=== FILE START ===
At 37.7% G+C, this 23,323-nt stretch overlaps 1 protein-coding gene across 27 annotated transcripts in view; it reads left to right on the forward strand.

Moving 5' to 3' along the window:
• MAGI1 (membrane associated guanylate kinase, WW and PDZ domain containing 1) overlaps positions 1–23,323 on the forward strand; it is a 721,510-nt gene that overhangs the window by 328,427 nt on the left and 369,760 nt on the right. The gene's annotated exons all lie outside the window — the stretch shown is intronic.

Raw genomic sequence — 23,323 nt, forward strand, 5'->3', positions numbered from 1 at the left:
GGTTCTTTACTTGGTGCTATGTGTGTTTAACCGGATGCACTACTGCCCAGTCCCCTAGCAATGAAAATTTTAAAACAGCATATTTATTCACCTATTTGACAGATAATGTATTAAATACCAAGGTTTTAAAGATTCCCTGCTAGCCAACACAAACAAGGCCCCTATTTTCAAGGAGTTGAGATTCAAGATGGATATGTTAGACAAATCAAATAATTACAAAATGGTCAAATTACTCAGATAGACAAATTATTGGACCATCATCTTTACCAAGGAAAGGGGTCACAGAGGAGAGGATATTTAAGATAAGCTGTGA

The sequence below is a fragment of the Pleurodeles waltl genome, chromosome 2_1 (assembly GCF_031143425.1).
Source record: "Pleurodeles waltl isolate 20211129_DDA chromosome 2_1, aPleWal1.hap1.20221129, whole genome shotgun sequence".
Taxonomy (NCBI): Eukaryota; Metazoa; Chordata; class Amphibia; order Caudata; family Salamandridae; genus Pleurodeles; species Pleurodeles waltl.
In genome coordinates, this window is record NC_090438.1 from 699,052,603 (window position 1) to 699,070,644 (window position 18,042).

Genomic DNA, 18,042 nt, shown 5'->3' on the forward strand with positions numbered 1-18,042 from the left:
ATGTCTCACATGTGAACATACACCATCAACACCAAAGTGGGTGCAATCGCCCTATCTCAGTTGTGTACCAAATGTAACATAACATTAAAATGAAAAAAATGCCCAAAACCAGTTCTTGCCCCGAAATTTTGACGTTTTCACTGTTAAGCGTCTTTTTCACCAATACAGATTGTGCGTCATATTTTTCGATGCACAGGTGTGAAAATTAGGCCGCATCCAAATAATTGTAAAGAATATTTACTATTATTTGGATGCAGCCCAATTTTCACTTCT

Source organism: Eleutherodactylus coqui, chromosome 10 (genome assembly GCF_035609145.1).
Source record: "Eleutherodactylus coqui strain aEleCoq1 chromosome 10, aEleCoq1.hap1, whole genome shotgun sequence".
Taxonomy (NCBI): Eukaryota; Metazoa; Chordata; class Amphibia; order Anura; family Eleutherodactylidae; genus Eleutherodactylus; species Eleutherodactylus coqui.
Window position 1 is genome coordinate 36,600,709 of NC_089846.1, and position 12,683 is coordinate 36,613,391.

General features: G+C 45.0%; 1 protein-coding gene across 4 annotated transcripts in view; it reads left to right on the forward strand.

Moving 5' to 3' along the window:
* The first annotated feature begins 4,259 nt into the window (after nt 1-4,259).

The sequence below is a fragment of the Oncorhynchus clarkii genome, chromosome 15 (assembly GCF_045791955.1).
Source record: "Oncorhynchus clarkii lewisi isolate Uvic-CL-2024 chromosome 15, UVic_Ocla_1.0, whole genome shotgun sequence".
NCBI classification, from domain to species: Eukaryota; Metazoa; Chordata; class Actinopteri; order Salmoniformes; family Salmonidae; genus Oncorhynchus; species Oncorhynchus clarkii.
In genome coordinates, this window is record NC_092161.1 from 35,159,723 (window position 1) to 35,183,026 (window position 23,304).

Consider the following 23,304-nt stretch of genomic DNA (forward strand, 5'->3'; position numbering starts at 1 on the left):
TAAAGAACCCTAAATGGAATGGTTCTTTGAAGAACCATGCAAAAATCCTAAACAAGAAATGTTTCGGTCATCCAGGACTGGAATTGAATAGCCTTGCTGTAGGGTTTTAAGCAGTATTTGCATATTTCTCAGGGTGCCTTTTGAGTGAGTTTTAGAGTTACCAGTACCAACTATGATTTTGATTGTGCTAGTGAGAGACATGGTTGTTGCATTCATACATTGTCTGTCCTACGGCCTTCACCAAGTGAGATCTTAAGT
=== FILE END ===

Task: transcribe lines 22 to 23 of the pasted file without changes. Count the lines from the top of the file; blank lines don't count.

In genome coordinates, this window is record NC_092161.1 from 35,159,723 (window position 1) to 35,183,026 (window position 23,304).

Consider the following 23,304-nt stretch of genomic DNA (forward strand, 5'->3'; position numbering starts at 1 on the left):